Want to start an argument with a group of grammarians? Just bring up the subject of exclamation points, and the verbal sparring will begin. SOCK!! WHAM!! POW!!
Grammar purists and most writers argue for self-restraint. Mark Twain, in an 1895 essay on writing funny stories, castigated those who use “whooping exclamation-points” as if laughing at their own humor. Such writing, he said, was so depressing that it “makes one want to renounce joking and lead a better life.”
Years later, F. Scott Fitzgerald echoed the thought, counseling writers to “Cut out all these exclamation points. An exclamation point is like laughing at your own joke.”
Curmudgeons can criticize and often do, but there is more to an exclamation point than an author’s self-satisfied chuckling.
Exclamation points can convey shock (Aaah!) or awe (Wow!).
They can signal incredulity (You don’t say!) or dismay (Oh no!).
What better way to punctuate joy (O happy day!) or warm regards (Happy birthday!)?
The thing about exclamation points, as ably elucidated by Florence Hazrat, is that they denote feelings. In An Admirable Point: A Brief History of the Exclamation Mark (Profile Books, 2022), Hazrat defends the maligned mark against both minimizing critics and usurping emojis.
It’s the feeling aspect that, to a degree, has turned the debate into a women’s issue, especially when it comes to digital writing. A 2012 study by Carol Waseleski published in the Journal of Computer-Mediated Communication compared two online discussion boards and found that women were responsible for 73% of the exclamation points in posted messages.
After close examination of each message in context, researchers concluded that the “markers of excitability” were most commonly used to indicate friendly interaction rather than aggression or anger.
In online communication, women are more likely to prefer friendliness to friction, and exclamation points serve as social lubrication. In an article for the website Vice, Wendy Sifret reported that she once tried to eliminate exclamation marks from her digital communication in hopes of appearing more professional. The result? Friends asked if she was mad with them, and co-workers were less cooperative.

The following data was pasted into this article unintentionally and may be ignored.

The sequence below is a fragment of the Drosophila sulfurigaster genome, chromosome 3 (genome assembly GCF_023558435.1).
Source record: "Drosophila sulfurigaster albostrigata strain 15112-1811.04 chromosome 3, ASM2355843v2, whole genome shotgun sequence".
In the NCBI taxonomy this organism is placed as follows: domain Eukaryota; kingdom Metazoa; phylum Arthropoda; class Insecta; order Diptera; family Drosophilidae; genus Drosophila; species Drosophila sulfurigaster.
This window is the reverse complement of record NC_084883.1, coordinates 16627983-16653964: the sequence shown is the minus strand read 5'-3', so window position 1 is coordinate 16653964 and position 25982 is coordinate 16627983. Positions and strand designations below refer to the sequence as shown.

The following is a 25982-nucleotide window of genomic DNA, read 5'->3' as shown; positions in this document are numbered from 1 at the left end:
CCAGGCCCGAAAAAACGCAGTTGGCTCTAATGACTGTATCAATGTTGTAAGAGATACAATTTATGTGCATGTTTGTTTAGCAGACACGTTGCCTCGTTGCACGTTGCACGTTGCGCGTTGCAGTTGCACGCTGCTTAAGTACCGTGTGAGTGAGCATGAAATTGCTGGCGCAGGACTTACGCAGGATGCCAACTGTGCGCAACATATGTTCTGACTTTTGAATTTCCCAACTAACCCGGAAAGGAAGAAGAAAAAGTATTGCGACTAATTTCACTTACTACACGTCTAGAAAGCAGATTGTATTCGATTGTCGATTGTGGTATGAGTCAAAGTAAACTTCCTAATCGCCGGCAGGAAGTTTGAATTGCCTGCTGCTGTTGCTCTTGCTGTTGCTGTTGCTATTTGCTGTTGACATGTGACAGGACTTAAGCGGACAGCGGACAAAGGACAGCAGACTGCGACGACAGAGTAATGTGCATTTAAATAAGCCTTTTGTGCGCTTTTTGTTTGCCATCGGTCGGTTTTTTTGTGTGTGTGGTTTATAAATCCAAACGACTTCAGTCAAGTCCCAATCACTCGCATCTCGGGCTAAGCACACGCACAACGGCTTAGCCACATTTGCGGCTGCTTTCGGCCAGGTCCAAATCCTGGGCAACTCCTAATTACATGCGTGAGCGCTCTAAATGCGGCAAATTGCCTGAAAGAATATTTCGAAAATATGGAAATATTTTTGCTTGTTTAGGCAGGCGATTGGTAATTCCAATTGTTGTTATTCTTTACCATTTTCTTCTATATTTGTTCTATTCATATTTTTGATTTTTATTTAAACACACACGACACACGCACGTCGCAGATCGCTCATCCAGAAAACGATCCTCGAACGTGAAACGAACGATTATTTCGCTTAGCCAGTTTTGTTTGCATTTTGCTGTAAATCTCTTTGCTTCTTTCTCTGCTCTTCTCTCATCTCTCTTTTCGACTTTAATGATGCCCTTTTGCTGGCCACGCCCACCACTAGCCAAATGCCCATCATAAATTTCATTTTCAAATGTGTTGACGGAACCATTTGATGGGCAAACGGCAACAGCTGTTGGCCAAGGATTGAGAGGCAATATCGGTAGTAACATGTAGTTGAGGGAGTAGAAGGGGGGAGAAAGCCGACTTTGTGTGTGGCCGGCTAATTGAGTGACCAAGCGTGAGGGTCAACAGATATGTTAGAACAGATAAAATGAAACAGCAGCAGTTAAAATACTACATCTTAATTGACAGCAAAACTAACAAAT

“I lasted two weeks,” she said.
So, how should we feel about this feeling mark that can convey friendliness in our texts but suggest canned applause in more formal writing?
It’s all about context, right? The harder it is to decide if an exclamation point is appropriate, the less likely we are to need it.
I came of age at a time when exclamation points required extra thought. Long before computer-aided word processing, I went through two manual typewriters and an electric portable before acquiring a used IBM Selectric typewriter that had an exclamation point on the keyboard.
Prior to that, you had to type a period, backspace, and then type an apostrophe above the period.
Today you can hold your finger on a single key and spit out !!!!!!!!! like popcorn.
In my “Writing for Ministers” class, I caution students against the overuse of exclamation points in formal writing. I insist, for example, that when composing news stories, exclamation points should be regarded as “an abomination unto thee.”
Perhaps it should be “an abomination unto thee!”
The less formal the writing, the more suitable an occasional – I did say occasional – exclamation point becomes. In most published formats, it’s far better to convey mood with well-fitted words than with cheap punctuation.
In digital dialogue, however, where brevity is king (or queen), exclamation points rule. When one of our kids sends a picture of a dish they’ve just cooked, or when Susan texts a photo of a painting in progress, I can’t respond with a simple “Nice.” That sounds uninterested, almost dismissive. It has to be “Nice!”
I will not venture into emojis, which can become their own kind of abomination when overused, and more trouble than they’re worth. Finding the right emoji on a smartphone takes longer than period-backspace-apostrophe on a manual typewriter.
As with most things in life, exclamation points are best used in moderation, but writing would be poorer if they’d not been invented. Without an exclamation point, how could we make use of the combination delightfully known as an “interrobang”!? Right!?
But more seriously, nothing works like a simple exclamation point when there is amazing news to share, like this: “He is risen!”
It is the season. He is risen indeed!
Professor of Old Testament at Campbell University Divinity School in Buies Creek, North Carolina, and the Contributing Editor and Curriculum Writer at Good Faith Media.